Speaking on BBC One's Politics Show yesterday, Wilson said "economically [the video games industry] is very important” to the UK.
"It contributes £1 billion to UK GDP, it generates £415m in tax receipts for the treasury, it employs 30,000 people - many of them in very highly skilled jobs - and it's very export-focussed; just the kind of sector the UK economy needs in the future."
Prem Gyani of Quickstart Global added the Canadians are "really serious," adding, "they have identified the fact the games industry is part of their country's strategy. They're doing everything right."
Executive director of the Entertainment Software Association of Canada, Danielle Parr, says the country would have no qualms about taking investment away from the UK.
"I think a lot of people are looking at Canada and saying, 'How are they doing this? They're taking all our jobs. How are they attracting our investment and we're not able to keep them here?'" said Parr.
"But as they say, all's fair in love and war.
"We're just simply trying to promote the videogame industry in general, promote what Canada has to offer, and we'll take the best and the brightest; we'll take your investment. As a nation we've made it a priority and invested a lot in this industry, and we're hoping that will pay off with our continued growth and continued dominance in the videogames space."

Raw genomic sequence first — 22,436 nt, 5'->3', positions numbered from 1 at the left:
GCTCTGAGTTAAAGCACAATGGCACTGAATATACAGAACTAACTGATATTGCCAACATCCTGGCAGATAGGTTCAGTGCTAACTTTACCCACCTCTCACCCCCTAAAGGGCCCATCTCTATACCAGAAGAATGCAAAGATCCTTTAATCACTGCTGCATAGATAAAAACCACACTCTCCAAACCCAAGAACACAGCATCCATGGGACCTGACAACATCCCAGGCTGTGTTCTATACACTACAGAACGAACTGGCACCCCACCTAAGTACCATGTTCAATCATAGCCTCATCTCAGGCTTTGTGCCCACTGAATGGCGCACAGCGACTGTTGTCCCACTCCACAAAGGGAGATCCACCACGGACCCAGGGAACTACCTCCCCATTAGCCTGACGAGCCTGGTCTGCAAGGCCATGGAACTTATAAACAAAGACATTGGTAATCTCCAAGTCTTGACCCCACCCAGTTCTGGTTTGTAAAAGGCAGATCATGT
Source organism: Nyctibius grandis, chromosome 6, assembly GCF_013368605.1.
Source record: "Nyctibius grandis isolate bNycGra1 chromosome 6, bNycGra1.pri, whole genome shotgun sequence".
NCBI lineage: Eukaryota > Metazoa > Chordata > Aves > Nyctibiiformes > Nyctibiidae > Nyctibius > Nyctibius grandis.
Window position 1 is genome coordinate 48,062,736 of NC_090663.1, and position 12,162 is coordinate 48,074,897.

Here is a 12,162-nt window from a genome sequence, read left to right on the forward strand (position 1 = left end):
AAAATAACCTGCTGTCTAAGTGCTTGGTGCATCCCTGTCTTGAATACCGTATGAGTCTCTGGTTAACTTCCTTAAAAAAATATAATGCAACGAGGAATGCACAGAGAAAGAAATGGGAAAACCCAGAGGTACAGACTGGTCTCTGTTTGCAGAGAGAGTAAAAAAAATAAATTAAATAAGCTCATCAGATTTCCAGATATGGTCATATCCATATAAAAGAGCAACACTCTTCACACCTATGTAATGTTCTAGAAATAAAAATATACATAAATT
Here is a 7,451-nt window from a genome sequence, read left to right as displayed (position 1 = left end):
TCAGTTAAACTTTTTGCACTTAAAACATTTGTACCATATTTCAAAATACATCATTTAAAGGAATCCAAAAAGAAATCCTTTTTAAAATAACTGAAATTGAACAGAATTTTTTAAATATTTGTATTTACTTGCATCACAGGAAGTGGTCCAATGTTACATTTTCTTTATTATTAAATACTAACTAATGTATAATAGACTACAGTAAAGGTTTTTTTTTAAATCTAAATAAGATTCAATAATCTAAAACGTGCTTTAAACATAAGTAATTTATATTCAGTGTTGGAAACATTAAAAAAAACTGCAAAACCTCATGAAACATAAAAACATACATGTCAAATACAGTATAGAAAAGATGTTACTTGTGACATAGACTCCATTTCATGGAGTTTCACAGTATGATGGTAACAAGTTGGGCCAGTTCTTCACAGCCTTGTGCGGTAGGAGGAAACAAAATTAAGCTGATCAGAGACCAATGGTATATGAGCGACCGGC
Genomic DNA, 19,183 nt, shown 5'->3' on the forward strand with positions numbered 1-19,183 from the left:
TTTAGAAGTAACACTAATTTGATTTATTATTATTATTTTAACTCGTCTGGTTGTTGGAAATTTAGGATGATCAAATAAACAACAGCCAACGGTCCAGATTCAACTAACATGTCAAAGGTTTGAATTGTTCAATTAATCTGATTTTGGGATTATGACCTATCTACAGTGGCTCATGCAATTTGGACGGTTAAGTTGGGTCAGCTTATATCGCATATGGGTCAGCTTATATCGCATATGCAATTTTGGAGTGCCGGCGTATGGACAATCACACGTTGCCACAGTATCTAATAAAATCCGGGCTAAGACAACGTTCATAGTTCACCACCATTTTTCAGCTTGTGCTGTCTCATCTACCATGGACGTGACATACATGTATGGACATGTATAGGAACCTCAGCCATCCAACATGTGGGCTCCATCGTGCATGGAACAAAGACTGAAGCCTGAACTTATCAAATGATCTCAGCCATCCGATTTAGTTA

Conservative Culture Minister Ed Vaizey said at Develop 2010 in Brighton last week that he feels the UK is still able to keep up with the Canadians thanks to the "ecology of this country."
"The Canadian government has made a decision to get behind the videogames industry and to create a videogames industry virtually out of nothing," he said.
"But I think that it's still a relatively level playing field because, while the Canadians are putting in a lot of direct financial support, it's very hard to create the kind of ecology that we have in this country.
"Videogames have been around for 50 years, and we've been at the forefront of videogames development in this country. That's very hard to replicate."
The decision to go back on tax cuts has been a sore one for the British games industry, and it was a major talking point of Develop 2010.
It has been suggested companies such as Sony and Activision may even reconsider UK industry support.
Catch the game segment from yesterday's Politics Show here.